The question of why you cannot just stop is a valid question, and the answer in the majority of cases is simply that the person is too unwell to stop; of course they would if they could. From what I have learned and from what I know to be true, it is incredibly difficult to stop such destructive behaviours unless you come from a place of stable mental health. Unfortunately some like to portray people affected by drug, alcohol or gambling harm as bad because that description suits their ill-informed narrative, but that is far from the truth, far from the facts and far from reality. In fact I grieve for those people who seek to pass judgement on others because of their narrow-minded views and opinions. One only has to view objectively the testimonies to the royal commission into Crown Casino to know that everyday Victorians, good Victorian citizens, have become trapped in a vicious cycle of poor mental health and addictive behaviours—nothing more, nothing less.
I do wish to raise and reinforce just a few points in the time I have left available to me and to say that people who have been harmed by drugs, alcohol and gambling are not necessarily bad people. They may well have displayed poor behaviours and bad judgement, but that does not make them bad and nor does it define them. I firmly believe that if you can fix a person’s mental health, you can fix the addictive behaviours.
We need to take decisive action with respect to the breadth of sports betting advertising in this country and in this state. There are limitations on advertising for alcohol and cigarettes. We recognise the harm that is caused by these lawful activities, but not gambling. Why, I ask rhetorically. As we have heard from those giving evidence to the Crown royal commission, many people are seduced by the benefits that Crown provides—from parking to free drinks and loyalty cards. I rhetorically ask: what is being done about the sports betting advertising that is seducing people with free bets, money back and juicy odds? In my view this needs to also be curtailed.
There has to be regulation of all sports betting companies operating in Australia. We need a regulator that can catch people who are falling down and slipping through the cracks. We cannot allow vulnerable and at-risk people to bunny hop from one sports betting account to another without interventions and support being offered. The companies themselves should have obligations, and so should government. There should be a cooling-off period for people who have closed or excluded themselves from an online account and are trying to activate another account.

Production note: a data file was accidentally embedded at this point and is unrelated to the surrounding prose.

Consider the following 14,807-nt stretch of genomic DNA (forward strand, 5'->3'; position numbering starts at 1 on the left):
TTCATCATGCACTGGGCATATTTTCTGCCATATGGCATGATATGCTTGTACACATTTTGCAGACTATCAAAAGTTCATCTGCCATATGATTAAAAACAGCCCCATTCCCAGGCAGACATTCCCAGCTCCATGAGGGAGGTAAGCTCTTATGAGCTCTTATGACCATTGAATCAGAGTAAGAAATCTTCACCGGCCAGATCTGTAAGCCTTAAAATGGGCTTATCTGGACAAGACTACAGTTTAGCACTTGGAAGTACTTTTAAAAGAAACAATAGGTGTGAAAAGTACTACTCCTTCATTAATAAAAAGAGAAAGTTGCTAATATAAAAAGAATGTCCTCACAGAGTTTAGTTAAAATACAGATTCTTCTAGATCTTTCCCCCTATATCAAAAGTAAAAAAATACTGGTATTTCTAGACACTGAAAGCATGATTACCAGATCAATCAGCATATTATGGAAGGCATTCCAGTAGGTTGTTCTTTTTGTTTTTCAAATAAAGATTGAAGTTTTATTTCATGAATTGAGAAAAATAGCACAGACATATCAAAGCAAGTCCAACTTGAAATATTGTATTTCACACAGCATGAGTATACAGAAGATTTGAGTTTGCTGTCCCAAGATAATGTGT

We have to stop treating those impacted by gambling harm differently from people who have drug and alcohol addictions, whether that be in getting well or when they interact with the judicial system. There needs to be a strong mental health response put in place to help people get better, just like we offer those harmed by alcohol and drugs. As I said, Victoria needs to adopt South Australia’s gambling intervention program. Surely a person damaged by gambling has just as many rights as somebody damaged by drugs and alcohol. They too can benefit from a treatment order.
I spoke to a wonderful lady today who did end up in jail for offences relating to a gambling addiction. She indicated that the majority of inmates at the prison she was at were incarcerated due to gambling-related offences. The majority had no criminal background, but trauma-related events left them vulnerable and unwell, and that culminated in gambling harm. This is not right. Is this where we are as a society: incarcerating people who are not evil but simply unwell?
The most significant trait we have as humans, in my opinion, is forgiveness. Forgiveness and understanding are things that can be hard to offer. Even for those who love you the most—they have seen the best version of you and they have seen the worst version of you when you have been unwell—the hardest part to accept is that addiction is often littered with lies, deceit and isolating behaviours, with the ill person living in a fantasy world. It is hard to believe that family members and close friends are not even aware of these behaviours at times, but the reality is that people in this state are often good manipulators, secretive and masters of wearing a mask that hides their addiction and their pain.
I close with a quote from the Lord’s Prayer, which says, and which we state at the start of each Parliament sitting:
… forgive us our trespasses,
as we forgive those who trespass against us.
… lead us not into temptation …
… deliver us from evil …
And let us treat everybody fairly and kindly, no matter the situation.